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Articles by A Hindes
Total Records ( 2 ) for A Hindes
  E. M Schindler , A Hindes , E. L Gribben , C. J Burns , Y Yin , M. H Lin , R. J Owen , G. D Longmore , G. E Kissling , J. S. C Arthur and T. Efimova
 

Activating Ras mutations occur in a large portion of human tumors. Yet, the signaling pathways involved in Ras-induced tumor formation remain incompletely understood. The mitogen-activated protein kinase pathways are among the best studied Ras effector pathways. The p38 mitogen-activated protein kinase isoforms are important regulators of key biological processes including cell proliferation, differentiation, survival, inflammation, senescence, and tumorigenesis. However, the specific in vivo contribution of individual p38 isoforms to skin tumor development has not been elucidated. Recent studies have shown that p38, a p38 family member, functions as an important regulator of epidermal keratinocyte differentiation and survival. In the present study, we have assessed the effect of p38 deficiency on skin tumor development in vivo by subjecting p38 knockout mice to a two-stage 7,12-dimethylbenz(a)anthracene/12-O-tetradecanoylphorbol-13-acetate chemical skin carcinogenesis protocol. We report that mice lacking p38 gene exhibited a marked resistance to development of 7,12-dimethylbenz(a)anthracene/12-O-tetradecanoylphorbol-13-acetate-induced skin papillomas, with increased latency and greatly reduced incidence, multiplicity, and size of tumors compared with wild-type mice. Our data suggest that the underlying mechanism for reduced susceptibility to skin carcinogenesis in p38-null mice involves a defect in proliferative response associated with aberrant signaling through the two major transformation-promoting pathways: extracellular signal-regulated kinase 1/2-activator protein 1 and signal transducer and activator of transcription 3. These findings strongly suggest an in vivo role for p38 in promoting cell proliferation and tumor development in epidermis and may have therapeutic implication for skin cancer. [Cancer Res 2009;69(11):4648–55]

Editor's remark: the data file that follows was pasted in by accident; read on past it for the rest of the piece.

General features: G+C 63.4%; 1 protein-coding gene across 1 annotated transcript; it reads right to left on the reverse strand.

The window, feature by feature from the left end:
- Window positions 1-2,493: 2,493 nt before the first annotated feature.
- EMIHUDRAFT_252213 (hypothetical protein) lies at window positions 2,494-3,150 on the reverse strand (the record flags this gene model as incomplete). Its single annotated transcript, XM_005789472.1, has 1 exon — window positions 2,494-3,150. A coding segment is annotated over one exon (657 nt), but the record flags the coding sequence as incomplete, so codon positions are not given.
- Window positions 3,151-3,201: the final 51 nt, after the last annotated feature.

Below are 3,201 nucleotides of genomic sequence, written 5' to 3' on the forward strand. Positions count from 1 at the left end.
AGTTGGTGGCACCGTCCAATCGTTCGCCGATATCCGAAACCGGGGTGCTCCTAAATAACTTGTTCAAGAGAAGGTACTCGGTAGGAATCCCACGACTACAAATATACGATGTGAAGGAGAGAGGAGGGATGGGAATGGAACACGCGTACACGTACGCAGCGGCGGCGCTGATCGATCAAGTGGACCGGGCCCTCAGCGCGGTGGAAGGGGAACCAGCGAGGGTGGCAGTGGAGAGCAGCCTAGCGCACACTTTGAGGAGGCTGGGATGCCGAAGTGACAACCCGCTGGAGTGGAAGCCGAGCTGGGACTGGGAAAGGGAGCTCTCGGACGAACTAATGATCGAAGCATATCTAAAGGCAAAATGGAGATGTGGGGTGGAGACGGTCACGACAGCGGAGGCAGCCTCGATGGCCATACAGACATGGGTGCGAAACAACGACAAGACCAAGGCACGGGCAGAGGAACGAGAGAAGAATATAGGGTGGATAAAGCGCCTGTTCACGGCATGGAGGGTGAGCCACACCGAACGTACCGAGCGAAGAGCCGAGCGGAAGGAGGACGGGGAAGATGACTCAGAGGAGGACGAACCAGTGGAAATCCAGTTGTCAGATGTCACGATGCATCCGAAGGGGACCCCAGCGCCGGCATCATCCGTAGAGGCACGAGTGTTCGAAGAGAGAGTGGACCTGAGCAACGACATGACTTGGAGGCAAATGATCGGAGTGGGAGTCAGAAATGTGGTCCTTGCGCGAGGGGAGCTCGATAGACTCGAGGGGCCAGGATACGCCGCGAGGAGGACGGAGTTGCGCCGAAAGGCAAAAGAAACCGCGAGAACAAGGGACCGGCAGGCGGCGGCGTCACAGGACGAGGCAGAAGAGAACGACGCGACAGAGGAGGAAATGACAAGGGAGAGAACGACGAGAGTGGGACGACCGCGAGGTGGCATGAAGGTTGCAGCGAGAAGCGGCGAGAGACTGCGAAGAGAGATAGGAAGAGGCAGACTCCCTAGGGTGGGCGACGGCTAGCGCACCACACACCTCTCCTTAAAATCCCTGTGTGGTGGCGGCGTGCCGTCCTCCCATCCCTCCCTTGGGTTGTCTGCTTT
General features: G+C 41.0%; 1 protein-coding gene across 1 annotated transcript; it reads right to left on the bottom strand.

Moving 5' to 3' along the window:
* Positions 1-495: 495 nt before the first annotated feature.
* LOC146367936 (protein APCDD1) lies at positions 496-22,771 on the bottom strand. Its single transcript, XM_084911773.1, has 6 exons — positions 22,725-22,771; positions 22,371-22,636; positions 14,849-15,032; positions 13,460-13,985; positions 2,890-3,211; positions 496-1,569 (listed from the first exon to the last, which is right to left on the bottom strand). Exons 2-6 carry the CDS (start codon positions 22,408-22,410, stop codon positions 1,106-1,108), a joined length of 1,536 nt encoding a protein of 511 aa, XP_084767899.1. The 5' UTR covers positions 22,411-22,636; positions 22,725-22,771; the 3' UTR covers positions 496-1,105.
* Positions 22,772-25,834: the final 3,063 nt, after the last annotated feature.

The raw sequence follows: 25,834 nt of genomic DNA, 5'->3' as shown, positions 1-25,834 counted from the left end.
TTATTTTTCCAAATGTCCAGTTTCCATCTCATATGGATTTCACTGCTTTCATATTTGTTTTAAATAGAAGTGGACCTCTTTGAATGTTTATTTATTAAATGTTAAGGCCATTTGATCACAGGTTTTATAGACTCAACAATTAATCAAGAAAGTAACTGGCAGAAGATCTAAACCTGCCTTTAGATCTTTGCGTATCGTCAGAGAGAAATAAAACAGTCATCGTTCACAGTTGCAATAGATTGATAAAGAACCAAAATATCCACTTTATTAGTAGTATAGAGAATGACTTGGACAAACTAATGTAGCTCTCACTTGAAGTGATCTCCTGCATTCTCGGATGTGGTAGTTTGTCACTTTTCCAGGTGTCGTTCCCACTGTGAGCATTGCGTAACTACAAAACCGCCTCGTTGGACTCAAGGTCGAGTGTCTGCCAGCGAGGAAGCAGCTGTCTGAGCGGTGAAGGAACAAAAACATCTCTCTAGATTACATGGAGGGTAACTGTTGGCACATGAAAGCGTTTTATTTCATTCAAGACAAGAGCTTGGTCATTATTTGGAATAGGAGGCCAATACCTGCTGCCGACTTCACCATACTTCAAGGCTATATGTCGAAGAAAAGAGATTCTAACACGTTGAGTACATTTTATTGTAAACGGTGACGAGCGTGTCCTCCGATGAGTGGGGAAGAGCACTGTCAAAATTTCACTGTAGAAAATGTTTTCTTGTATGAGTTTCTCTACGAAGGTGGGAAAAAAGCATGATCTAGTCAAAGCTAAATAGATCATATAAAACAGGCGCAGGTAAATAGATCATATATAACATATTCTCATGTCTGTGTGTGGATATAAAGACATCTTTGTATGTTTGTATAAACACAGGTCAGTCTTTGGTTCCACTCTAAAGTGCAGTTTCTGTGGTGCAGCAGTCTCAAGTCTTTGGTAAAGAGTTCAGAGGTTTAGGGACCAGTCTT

T. P Cappola , M Li , J He , B Ky , J Gilmore , L Qu , B Keating , M Reilly , C. E Kim , J Glessner , E Frackelton , H Hakonarson , F Syed , A Hindes , S. J Matkovich , S Cresci and G. W. Dorn
 

Background— Heart failure results from abnormalities in multiple biological processes that contribute to cardiac dysfunction. We tested the hypothesis that inherited variation in genes of known importance to cardiovascular biology would thus contribute to heart failure risk.

Methods and Results— We used the ITMAT/Broad/CARe cardiovascular single-nucleotide polymorphism array to screen referral populations of patients with advanced heart failure for variants in 2000 genes of predicted importance to cardiovascular biology. Our design was a 2-stage case-control study. In stage 1, genotypes in Caucasian patients with heart failure (n=1590; ejection fraction, 32±16%) were compared with those in unaffected controls (n=577; ejection fraction, 67±8%) who were recruited from the same referral centers. Associations were tested for independent replication in stage 2 (308 cases and 2314 controls). Two intronic single-nucleotide polymorphisms showed replicated associations with all-cause heart failure as follows: rs1739843 in HSPB7 (combined P=3.09x10–6) and rs6787362 in FRMD4B (P=6.09x10–6). For both single-nucleotide polymorphisms, the minor allele was protective. In subgroup analyses, rs1739843 associated with both ischemic and nonischemic heart failure, whereas rs6787362 associated principally with ischemic heart failure. Linkage disequilibrium surrounding rs1739843 suggested that the causal variant resides in a region containing HSPB7 and a neighboring gene, CLCNKA, whereas the causal variant near rs6787362 is probably within FRMD4B. Allele frequencies for these single-nucleotide polymorphisms were substantially different in African Americans (635 cases and 714 controls) and showed no association with heart failure in this population.

Conclusions— Our findings identify regions containing HSPB7 and FRMD4B as novel susceptibility loci for advanced heart failure. More broadly, in an era of genome-wide association studies, we demonstrate how knowledge of candidate genes can be leveraged as a complementary strategy to discern the genetics of complex disorders.

 
 
 
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